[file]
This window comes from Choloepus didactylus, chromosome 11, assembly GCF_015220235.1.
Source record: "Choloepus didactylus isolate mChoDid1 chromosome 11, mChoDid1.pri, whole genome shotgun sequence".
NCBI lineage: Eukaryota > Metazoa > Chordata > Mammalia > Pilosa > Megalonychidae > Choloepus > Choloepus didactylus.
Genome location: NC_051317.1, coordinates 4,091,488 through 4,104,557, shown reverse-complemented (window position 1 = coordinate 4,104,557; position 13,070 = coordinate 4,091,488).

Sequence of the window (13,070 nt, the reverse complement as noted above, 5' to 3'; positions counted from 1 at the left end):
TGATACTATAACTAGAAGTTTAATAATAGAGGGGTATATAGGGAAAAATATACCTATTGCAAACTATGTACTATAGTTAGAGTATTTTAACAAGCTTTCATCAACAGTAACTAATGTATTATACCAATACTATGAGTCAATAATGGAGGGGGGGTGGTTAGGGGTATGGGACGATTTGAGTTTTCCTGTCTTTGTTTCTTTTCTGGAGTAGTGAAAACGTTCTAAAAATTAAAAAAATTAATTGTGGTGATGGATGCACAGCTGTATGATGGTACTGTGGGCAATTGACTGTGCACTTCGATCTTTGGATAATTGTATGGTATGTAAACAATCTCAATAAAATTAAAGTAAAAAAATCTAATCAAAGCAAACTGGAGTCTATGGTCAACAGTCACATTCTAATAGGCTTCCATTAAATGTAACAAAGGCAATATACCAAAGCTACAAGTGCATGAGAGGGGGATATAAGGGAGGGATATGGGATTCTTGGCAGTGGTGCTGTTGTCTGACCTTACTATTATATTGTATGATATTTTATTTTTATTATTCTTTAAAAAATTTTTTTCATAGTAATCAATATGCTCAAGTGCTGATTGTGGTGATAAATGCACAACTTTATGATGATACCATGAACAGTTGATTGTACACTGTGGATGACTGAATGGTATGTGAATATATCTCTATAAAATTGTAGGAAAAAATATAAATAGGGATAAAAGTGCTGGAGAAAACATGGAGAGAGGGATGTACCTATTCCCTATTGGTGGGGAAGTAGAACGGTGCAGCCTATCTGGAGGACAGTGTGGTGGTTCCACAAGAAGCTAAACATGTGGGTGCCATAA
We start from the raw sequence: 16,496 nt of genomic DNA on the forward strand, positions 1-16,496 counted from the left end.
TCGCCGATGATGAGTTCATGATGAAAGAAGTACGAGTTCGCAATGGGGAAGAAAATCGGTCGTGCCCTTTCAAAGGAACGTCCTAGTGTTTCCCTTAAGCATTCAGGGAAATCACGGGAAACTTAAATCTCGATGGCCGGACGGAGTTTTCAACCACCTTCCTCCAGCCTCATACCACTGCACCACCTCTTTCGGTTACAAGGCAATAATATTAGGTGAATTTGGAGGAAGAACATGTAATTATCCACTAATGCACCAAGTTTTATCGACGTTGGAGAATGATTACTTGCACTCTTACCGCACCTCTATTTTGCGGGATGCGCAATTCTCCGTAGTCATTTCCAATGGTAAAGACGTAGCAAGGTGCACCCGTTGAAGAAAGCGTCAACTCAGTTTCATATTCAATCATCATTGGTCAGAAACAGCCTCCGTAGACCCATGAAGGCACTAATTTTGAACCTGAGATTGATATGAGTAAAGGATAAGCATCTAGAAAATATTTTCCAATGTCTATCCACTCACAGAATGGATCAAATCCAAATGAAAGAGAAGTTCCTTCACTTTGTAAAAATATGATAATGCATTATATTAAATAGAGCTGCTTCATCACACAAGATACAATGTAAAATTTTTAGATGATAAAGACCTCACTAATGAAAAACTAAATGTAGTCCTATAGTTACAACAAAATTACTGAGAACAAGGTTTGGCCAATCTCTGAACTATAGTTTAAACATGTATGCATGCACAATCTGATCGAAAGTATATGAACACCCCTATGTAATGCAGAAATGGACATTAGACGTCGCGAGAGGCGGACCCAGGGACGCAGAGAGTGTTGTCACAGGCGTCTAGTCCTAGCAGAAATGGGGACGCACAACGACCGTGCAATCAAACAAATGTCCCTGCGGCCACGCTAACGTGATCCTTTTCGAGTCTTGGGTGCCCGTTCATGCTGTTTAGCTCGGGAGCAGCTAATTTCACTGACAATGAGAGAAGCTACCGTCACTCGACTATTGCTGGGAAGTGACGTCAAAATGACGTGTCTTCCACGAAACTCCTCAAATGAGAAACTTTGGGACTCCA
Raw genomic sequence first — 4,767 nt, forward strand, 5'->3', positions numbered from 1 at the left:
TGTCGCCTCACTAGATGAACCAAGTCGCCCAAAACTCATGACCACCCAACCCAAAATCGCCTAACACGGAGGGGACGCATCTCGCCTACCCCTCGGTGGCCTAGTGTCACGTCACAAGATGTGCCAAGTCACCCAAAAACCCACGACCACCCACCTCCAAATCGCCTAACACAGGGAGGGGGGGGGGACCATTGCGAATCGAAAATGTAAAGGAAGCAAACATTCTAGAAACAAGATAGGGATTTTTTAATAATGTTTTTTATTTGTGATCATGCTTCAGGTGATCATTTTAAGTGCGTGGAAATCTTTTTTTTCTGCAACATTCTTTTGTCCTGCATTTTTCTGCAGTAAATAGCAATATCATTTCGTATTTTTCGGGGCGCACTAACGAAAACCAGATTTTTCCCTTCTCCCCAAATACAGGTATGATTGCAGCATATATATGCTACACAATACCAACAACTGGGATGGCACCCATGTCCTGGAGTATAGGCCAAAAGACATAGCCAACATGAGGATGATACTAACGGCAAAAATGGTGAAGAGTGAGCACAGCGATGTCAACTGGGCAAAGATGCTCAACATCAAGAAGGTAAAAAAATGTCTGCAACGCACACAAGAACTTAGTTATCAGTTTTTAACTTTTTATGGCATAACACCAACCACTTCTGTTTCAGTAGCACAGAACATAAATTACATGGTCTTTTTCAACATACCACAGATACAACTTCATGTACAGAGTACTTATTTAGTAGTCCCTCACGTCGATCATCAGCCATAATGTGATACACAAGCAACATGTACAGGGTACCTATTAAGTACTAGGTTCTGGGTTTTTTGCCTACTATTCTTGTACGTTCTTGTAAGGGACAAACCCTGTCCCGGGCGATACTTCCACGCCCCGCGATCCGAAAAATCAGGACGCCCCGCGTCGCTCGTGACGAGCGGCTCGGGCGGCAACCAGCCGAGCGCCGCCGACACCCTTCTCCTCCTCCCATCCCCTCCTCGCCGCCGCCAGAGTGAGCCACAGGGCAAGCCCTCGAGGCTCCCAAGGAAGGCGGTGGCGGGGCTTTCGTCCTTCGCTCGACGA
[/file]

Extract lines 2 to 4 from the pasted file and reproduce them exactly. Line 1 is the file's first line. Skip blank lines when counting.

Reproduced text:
Source record: "Choloepus didactylus isolate mChoDid1 chromosome 11, mChoDid1.pri, whole genome shotgun sequence".
NCBI lineage: Eukaryota > Metazoa > Chordata > Mammalia > Pilosa > Megalonychidae > Choloepus > Choloepus didactylus.
Genome location: NC_051317.1, coordinates 4,091,488 through 4,104,557, shown reverse-complemented (window position 1 = coordinate 4,104,557; position 13,070 = coordinate 4,091,488).